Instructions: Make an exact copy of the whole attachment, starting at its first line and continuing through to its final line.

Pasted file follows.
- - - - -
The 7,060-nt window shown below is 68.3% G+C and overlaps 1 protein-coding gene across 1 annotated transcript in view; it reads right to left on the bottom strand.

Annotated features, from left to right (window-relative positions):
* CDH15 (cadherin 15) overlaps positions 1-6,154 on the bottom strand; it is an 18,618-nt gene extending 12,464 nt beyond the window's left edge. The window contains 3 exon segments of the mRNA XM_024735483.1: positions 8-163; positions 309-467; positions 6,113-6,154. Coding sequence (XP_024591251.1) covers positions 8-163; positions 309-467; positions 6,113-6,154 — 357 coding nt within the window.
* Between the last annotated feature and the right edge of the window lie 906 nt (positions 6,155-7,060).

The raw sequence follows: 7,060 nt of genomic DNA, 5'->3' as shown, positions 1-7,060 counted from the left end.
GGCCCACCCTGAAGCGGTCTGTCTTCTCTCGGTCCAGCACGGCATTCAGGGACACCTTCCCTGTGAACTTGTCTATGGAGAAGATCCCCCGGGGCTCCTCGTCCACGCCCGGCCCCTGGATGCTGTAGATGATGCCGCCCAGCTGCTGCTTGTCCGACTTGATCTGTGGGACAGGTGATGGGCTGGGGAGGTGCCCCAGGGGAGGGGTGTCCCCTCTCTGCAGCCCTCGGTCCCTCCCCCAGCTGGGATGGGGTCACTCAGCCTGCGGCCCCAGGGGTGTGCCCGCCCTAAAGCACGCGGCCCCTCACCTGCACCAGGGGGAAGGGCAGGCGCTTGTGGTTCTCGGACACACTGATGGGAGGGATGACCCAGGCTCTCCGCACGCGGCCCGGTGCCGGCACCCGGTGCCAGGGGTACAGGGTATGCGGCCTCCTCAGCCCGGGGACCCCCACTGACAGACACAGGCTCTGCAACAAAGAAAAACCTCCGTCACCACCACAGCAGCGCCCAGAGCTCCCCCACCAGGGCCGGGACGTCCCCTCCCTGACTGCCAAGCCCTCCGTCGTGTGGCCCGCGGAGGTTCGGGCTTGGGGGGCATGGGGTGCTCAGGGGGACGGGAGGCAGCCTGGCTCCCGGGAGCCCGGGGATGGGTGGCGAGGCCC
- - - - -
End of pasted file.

The 7,060-nt window shown below is 68.3% G+C and overlaps 1 protein-coding gene across 1 annotated transcript in view; it reads right to left on the bottom strand.

Annotated features, from left to right (window-relative positions):
* CDH15 (cadherin 15) overlaps positions 1-6,154 on the bottom strand; it is an 18,618-nt gene extending 12,464 nt beyond the window's left edge. The window contains 3 exon segments of the mRNA XM_024735483.1: positions 8-163; positions 309-467; positions 6,113-6,154. Coding sequence (XP_024591251.1) covers positions 8-163; positions 309-467; positions 6,113-6,154 — 357 coding nt within the window.
* Between the last annotated feature and the right edge of the window lie 906 nt (positions 6,155-7,060).

The raw sequence follows: 7,060 nt of genomic DNA, 5'->3' as shown, positions 1-7,060 counted from the left end.
GGCCCACCCTGAAGCGGTCTGTCTTCTCTCGGTCCAGCACGGCATTCAGGGACACCTTCCCTGTGAACTTGTCTATGGAGAAGATCCCCCGGGGCTCCTCGTCCACGCCCGGCCCCTGGATGCTGTAGATGATGCCGCCCAGCTGCTGCTTGTCCGACTTGATCTGTGGGACAGGTGATGGGCTGGGGAGGTGCCCCAGGGGAGGGGTGTCCCCTCTCTGCAGCCCTCGGTCCCTCCCCCAGCTGGGATGGGGTCACTCAGCCTGCGGCCCCAGGGGTGTGCCCGCCCTAAAGCACGCGGCCCCTCACCTGCACCAGGGGGAAGGGCAGGCGCTTGTGGTTCTCGGACACACTGATGGGAGGGATGACCCAGGCTCTCCGCACGCGGCCCGGTGCCGGCACCCGGTGCCAGGGGTACAGGGTATGCGGCCTCCTCAGCCCGGGGACCCCCACTGACAGACACAGGCTCTGCAACAAAGAAAAACCTCCGTCACCACCACAGCAGCGCCCAGAGCTCCCCCACCAGGGCCGGGACGTCCCCTCCCTGACTGCCAAGCCCTCCGTCGTGTGGCCCGCGGAGGTTCGGGCTTGGGGGGCATGGGGTGCTCAGGGGGACGGGAGGCAGCCTGGCTCCCGGGAGCCCGGGGATGGGTGGCGAGGCCC